How Are You Valuing The Women On Your Team?
Updated: Mar 7, 2020
As International Women's Day approaches (this Sunday, March 8th), it seems appropriate to ask a burning question that has been bouncing around my head for a while now:
How are you valuing the women on your team?
I was in NYC earlier this year and had a chance to catch up with an old college friend. By all accounts, she’s an accomplished professional. Master’s degree from a top university. Nearly 20 years of experience at large multinational companies. Highly visible work. No drama, no nonsense, a hard worker, solid employee who's been with the company for over five years.
So, it was pretty disheartening to hear her recount her experience during an annual review with her boss. She did what we’re told to do when asking for more money – even when it’s rightly deserved, fair, and equal to what prior employees made doing the same work - present what you’ve achieved, demonstrate your value, bring the research, show "the receipts," to quote Amy Klobuchar. And yet, my friend was turned down, and the reasons given had nothing to do with her actual performance or contribution.
By now, we are all aware of the disparities in pay when it comes to equal work between men and women, across all industries. According to Pew research, the gender wage gap has narrowed slightly, but persists. Women in 2018 earned 85% of what men earned. I question the advice given to women to ‘make the case’ when asking to be fairly compensated. The working assumption here is that we don’t fundamentally deserve it. Why must women have to convince and make the case to be fairly compensated – when men simply don’t?
In this day and age, it’s baffling that the same old patterns continue to be perpetuated. But the sting of this injustice is when it’s perpetuated by other women. Women holding other women down.
The social and psychological roots of this phenomenon are complex but surely we cannot make these paradigm shifts if we’re simply adopting misogynistic practices when assuming roles of power. Last month The New York Times Magazine published a timely piece, "A Seat at the Head of the Table" to discuss "Why Aren't Women Advancing More In Corporate America." The two Ivy League professors interviewed, social psychologist and organizational management experts, have made it their life's work to study gender disparity and workplace diversity, then teach corporations how to evolve.
My question: When won't this be timely?
Reflecting on my own career, I have been fortunate to have many female bosses. Yet, I can only think of one instance in a span of two decades where an executive leader said to me, “We value you, we want you to stay here and we want to pay you more. Let’s talk about what that looks like.” Of course, that was with an organization focused on women’s rights.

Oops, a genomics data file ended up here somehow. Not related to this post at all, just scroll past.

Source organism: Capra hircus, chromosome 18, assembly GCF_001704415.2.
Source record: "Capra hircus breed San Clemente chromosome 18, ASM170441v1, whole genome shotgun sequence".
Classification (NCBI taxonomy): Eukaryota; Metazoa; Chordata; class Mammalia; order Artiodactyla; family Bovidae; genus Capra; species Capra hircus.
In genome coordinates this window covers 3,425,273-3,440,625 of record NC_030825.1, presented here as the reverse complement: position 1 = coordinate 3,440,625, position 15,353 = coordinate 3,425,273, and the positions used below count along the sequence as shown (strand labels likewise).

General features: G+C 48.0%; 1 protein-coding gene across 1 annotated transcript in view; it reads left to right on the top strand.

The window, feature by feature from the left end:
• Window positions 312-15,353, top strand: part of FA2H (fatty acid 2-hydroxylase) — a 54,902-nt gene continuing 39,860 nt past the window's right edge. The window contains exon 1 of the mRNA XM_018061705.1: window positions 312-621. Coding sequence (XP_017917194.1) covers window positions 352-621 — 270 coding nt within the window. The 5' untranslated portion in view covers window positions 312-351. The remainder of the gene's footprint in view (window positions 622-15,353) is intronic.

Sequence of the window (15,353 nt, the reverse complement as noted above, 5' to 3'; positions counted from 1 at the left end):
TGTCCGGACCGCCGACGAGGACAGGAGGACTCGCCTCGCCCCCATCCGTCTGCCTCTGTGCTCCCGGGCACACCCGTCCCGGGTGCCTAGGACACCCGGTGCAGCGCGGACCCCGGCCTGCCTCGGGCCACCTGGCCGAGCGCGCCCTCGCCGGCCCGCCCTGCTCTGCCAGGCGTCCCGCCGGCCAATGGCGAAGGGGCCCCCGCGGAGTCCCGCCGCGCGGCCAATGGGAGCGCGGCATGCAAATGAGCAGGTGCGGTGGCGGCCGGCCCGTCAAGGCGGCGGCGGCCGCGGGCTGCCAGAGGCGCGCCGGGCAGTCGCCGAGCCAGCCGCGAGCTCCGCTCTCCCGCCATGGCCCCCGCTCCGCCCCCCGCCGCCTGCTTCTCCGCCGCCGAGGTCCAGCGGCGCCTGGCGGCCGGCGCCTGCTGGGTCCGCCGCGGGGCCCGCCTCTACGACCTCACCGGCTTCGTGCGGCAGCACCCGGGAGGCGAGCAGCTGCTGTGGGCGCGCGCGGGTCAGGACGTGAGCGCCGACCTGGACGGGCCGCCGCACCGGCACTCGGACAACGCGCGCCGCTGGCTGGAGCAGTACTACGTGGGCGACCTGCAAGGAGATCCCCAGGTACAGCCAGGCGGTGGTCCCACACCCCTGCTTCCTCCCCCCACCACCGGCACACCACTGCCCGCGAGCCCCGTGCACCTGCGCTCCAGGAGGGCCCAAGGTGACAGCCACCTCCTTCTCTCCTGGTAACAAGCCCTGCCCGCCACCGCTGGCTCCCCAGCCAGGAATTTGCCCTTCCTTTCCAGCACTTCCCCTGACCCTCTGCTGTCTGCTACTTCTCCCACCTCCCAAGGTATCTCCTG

I look forward to the day when I come across a female leader that genuinely wants to set their female employees up for success and acknowledges the inherited, multi-generational baggage that women are burdened with when it comes to standing up for ourselves and proclaiming our self-worth, in the context of monetary compensation and beyond. As gender complexity becomes more embraced in the workplace, and is seen as the non-binary, ancillary fact it is, perhaps this future is closer than we think.
To readers, we'd love to hear from you on some of the following questions:
Does gender play a role in how you hire or delegate?
Do women discuss workplace gender politics with you?
Do you feel gender has played any role in your pay?
As a female manager, do you actively consider how you handle things so you're "not such a girl about it"?
How are you normalizing conversations about salary and promotions among the women you lead?
Do you feel you're harder or more lenient with females on your teams?
If you report to a female manager, has gender played a role in how you have been or feel you have been perceived?
How do you support the women on your teams in their career advancement?
Have you noticed any evolution toward or away from traditional gender norms in your own career path?
One basic truth remains - as is always the case, communications plays a crucial role in leveling the corporate playing field. Words and actions matter. For starters, companies should take a hard look at how they advertise, recruit, hire, and manage. Is the job description written in a way to diminish the actual work load and scope of responsibilities so salaries can be set lower? Are your word choices intended to attract a certain type of applicant, or excluding the talent and diversity you claim to seek? When was the last time you asked an employee to take on more work without proactively offering more pay? How about replacing traditional year-end reviews with gender-neutral evaluations that base rewards and advancement on facts rather than subjectivity? Or, perhaps more radically, evaluating managers on their gender biases and how they're helping or hindering the advancement of women?
The logic is simple - when employees know they'll be seen (and appropriately compensated) for their actual work and not merely reduced to gender identification expectations - a happier, more creative, productive, and loyal workforce will emerge.